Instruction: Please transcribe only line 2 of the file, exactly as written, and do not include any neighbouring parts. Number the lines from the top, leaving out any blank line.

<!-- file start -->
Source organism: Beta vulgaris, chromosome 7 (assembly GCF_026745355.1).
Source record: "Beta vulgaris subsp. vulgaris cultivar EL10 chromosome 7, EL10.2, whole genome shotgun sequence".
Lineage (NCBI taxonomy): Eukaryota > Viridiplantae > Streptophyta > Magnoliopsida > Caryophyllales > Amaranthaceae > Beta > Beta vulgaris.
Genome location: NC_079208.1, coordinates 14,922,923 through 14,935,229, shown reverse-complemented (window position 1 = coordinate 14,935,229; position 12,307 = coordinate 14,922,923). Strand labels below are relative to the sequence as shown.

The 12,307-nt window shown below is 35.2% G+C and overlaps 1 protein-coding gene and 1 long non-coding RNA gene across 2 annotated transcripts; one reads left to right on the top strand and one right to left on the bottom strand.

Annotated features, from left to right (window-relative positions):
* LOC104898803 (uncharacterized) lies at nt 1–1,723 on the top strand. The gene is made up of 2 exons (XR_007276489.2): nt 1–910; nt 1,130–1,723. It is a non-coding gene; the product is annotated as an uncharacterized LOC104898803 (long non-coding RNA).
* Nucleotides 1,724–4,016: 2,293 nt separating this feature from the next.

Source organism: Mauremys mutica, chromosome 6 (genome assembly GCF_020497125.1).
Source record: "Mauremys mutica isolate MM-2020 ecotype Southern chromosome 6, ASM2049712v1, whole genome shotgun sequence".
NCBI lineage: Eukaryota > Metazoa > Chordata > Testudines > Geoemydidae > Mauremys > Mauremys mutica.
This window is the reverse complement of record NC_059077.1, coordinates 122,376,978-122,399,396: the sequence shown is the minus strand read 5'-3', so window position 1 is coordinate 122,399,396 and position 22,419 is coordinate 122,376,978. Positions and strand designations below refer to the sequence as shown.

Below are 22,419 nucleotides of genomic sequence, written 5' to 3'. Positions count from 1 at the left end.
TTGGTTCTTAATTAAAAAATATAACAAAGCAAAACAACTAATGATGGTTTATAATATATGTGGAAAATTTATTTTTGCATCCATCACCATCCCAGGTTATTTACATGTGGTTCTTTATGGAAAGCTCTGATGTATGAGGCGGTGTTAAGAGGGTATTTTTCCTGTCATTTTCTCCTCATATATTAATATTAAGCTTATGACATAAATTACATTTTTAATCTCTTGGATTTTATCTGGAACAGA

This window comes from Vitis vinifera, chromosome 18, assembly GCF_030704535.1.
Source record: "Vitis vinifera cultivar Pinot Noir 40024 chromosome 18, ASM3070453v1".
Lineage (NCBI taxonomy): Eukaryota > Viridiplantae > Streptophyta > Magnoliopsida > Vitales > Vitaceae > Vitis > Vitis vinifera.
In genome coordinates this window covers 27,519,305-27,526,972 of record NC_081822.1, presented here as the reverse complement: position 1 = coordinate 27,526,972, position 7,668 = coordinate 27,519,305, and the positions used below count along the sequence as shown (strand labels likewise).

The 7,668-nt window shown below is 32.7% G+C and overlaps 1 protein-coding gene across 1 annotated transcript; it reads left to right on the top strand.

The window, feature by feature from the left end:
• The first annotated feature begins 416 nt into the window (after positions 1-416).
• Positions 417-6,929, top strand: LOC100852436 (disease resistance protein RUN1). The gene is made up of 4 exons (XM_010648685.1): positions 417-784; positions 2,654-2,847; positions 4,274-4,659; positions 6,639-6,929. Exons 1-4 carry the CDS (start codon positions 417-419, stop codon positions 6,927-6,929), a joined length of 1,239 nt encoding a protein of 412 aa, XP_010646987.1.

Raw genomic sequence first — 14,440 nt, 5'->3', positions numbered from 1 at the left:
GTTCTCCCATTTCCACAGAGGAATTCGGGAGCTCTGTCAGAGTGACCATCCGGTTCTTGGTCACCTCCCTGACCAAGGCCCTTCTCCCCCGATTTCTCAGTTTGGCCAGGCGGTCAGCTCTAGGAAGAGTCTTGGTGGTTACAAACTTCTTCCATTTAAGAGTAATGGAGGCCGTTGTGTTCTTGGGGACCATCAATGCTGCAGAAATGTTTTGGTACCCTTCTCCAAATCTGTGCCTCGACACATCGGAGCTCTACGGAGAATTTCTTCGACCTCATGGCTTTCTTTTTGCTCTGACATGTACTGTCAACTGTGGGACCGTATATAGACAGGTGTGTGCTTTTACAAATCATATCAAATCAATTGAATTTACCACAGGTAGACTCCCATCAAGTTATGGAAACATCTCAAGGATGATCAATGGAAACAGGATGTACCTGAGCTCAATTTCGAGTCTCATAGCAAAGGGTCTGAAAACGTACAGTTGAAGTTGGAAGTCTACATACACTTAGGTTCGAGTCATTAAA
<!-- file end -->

Source record: "Beta vulgaris subsp. vulgaris cultivar EL10 chromosome 7, EL10.2, whole genome shotgun sequence".